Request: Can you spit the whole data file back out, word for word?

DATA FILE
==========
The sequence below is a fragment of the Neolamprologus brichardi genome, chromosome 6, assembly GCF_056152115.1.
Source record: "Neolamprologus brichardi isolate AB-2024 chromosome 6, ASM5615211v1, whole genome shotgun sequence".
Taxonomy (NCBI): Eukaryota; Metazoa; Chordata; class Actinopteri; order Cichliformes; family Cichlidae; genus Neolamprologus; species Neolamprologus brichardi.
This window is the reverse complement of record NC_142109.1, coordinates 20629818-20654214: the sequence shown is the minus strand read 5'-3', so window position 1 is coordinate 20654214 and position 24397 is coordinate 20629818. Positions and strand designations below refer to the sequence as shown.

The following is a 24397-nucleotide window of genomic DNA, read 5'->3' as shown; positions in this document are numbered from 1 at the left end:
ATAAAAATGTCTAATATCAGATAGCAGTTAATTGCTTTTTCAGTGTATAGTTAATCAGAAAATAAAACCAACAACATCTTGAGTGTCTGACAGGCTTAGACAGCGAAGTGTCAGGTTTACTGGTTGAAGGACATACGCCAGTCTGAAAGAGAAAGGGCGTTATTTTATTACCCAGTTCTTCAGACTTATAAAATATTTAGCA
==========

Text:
The sequence below is a fragment of the Neolamprologus brichardi genome, chromosome 6, assembly GCF_056152115.1.
Source record: "Neolamprologus brichardi isolate AB-2024 chromosome 6, ASM5615211v1, whole genome shotgun sequence".
Taxonomy (NCBI): Eukaryota; Metazoa; Chordata; class Actinopteri; order Cichliformes; family Cichlidae; genus Neolamprologus; species Neolamprologus brichardi.
This window is the reverse complement of record NC_142109.1, coordinates 20629818-20654214: the sequence shown is the minus strand read 5'-3', so window position 1 is coordinate 20654214 and position 24397 is coordinate 20629818. Positions and strand designations below refer to the sequence as shown.

The following is a 24397-nucleotide window of genomic DNA, read 5'->3' as shown; positions in this document are numbered from 1 at the left end:
ATAAAAATGTCTAATATCAGATAGCAGTTAATTGCTTTTTCAGTGTATAGTTAATCAGAAAATAAAACCAACAACATCTTGAGTGTCTGACAGGCTTAGACAGCGAAGTGTCAGGTTTACTGGTTGAAGGACATACGCCAGTCTGAAAGAGAAAGGGCGTTATTTTATTACCCAGTTCTTCAGACTTATAAAATATTTAGCA